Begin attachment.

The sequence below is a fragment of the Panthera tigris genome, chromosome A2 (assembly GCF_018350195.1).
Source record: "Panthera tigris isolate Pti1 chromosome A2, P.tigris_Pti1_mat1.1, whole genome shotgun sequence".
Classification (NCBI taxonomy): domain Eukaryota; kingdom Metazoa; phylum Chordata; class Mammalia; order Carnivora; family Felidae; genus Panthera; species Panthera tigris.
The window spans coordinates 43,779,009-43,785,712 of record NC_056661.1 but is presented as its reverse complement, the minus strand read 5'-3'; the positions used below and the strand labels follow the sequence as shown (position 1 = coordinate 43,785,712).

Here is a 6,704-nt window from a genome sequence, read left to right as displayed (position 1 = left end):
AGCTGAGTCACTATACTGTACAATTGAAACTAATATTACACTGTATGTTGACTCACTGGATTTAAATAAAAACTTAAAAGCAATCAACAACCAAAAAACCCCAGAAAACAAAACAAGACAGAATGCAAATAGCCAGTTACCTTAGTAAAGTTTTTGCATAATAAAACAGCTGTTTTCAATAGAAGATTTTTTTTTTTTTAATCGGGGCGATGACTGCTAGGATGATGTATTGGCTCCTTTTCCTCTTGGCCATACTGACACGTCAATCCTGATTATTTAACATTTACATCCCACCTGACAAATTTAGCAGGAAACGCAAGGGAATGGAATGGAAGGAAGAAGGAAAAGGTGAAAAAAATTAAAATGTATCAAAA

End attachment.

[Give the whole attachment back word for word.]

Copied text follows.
The sequence below is a fragment of the Panthera tigris genome, chromosome A2 (assembly GCF_018350195.1).
Source record: "Panthera tigris isolate Pti1 chromosome A2, P.tigris_Pti1_mat1.1, whole genome shotgun sequence".
Classification (NCBI taxonomy): domain Eukaryota; kingdom Metazoa; phylum Chordata; class Mammalia; order Carnivora; family Felidae; genus Panthera; species Panthera tigris.
The window spans coordinates 43,779,009-43,785,712 of record NC_056661.1 but is presented as its reverse complement, the minus strand read 5'-3'; the positions used below and the strand labels follow the sequence as shown (position 1 = coordinate 43,785,712).

Here is a 6,704-nt window from a genome sequence, read left to right as displayed (position 1 = left end):
AGCTGAGTCACTATACTGTACAATTGAAACTAATATTACACTGTATGTTGACTCACTGGATTTAAATAAAAACTTAAAAGCAATCAACAACCAAAAAACCCCAGAAAACAAAACAAGACAGAATGCAAATAGCCAGTTACCTTAGTAAAGTTTTTGCATAATAAAACAGCTGTTTTCAATAGAAGATTTTTTTTTTTTTAATCGGGGCGATGACTGCTAGGATGATGTATTGGCTCCTTTTCCTCTTGGCCATACTGACACGTCAATCCTGATTATTTAACATTTACATCCCACCTGACAAATTTAGCAGGAAACGCAAGGGAATGGAATGGAAGGAAGAAGGAAAAGGTGAAAAAAATTAAAATGTATCAAAA